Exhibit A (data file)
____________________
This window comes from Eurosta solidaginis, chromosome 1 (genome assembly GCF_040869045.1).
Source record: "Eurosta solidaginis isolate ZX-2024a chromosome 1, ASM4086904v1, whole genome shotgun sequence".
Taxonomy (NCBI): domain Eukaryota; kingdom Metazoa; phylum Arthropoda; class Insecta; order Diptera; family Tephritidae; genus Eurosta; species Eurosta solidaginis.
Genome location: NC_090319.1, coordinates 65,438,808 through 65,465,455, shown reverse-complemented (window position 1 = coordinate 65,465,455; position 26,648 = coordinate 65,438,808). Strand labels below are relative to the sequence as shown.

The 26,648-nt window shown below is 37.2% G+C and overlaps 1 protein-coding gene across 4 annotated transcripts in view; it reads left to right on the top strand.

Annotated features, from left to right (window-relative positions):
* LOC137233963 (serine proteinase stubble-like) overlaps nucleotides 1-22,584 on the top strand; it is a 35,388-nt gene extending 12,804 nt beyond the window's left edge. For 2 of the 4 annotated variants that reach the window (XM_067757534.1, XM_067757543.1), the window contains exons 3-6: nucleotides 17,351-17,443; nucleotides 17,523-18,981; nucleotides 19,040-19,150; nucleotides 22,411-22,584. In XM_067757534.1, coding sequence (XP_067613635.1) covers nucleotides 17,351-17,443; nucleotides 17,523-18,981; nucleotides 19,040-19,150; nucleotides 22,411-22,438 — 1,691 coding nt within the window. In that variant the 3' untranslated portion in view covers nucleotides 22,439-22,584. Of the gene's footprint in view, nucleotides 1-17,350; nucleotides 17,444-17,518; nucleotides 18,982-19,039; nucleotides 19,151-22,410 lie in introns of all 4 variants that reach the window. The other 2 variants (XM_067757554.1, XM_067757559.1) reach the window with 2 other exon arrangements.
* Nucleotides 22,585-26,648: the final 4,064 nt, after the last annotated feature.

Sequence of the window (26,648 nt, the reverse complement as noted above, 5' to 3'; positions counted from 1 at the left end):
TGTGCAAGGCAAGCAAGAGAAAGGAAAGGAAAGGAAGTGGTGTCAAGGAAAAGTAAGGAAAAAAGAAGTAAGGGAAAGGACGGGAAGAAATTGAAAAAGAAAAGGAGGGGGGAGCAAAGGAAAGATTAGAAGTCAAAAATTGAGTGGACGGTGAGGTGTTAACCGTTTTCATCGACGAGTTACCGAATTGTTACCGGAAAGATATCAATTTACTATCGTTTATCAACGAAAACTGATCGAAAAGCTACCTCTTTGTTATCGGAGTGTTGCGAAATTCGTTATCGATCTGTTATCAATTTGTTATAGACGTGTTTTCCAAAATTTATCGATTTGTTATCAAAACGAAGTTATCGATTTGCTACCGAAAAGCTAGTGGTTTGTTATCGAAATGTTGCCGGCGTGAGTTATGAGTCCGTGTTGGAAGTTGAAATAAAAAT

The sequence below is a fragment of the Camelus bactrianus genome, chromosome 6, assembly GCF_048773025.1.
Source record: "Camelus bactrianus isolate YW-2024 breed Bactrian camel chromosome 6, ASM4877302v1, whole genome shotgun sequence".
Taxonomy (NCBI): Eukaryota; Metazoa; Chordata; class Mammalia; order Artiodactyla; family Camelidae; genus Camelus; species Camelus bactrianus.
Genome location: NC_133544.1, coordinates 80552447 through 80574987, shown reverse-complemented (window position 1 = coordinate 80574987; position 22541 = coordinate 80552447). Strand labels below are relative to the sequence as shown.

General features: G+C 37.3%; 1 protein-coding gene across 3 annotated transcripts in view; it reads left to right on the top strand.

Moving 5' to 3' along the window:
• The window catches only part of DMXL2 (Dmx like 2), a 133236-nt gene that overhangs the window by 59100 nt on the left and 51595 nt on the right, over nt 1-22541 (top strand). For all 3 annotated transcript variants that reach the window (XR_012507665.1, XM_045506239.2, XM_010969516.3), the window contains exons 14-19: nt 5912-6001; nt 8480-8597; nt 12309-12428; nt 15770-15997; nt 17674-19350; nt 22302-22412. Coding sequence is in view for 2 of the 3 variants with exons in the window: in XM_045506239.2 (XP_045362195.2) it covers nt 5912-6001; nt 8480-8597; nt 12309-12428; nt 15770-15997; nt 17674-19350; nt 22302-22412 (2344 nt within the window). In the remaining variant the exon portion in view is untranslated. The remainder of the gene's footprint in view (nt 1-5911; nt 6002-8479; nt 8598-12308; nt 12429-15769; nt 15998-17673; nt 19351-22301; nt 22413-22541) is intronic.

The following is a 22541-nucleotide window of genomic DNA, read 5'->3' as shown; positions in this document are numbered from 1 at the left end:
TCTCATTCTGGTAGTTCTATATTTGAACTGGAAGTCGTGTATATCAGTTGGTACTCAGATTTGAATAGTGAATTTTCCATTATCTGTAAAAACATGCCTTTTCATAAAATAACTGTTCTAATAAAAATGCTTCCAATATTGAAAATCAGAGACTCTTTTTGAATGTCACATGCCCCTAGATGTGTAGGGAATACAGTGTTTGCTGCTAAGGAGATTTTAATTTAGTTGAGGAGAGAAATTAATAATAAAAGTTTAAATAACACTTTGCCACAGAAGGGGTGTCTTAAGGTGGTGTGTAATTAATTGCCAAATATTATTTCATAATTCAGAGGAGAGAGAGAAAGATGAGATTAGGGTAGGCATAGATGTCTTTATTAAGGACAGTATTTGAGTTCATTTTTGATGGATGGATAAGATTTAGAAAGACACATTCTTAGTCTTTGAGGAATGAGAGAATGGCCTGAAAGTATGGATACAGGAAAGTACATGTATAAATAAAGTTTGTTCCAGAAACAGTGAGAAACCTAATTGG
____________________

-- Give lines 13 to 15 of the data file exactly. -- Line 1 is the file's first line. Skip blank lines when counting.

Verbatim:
Taxonomy (NCBI): Eukaryota; Metazoa; Chordata; class Mammalia; order Artiodactyla; family Camelidae; genus Camelus; species Camelus bactrianus.
Genome location: NC_133544.1, coordinates 80552447 through 80574987, shown reverse-complemented (window position 1 = coordinate 80574987; position 22541 = coordinate 80552447). Strand labels below are relative to the sequence as shown.

General features: G+C 37.3%; 1 protein-coding gene across 3 annotated transcripts in view; it reads left to right on the top strand.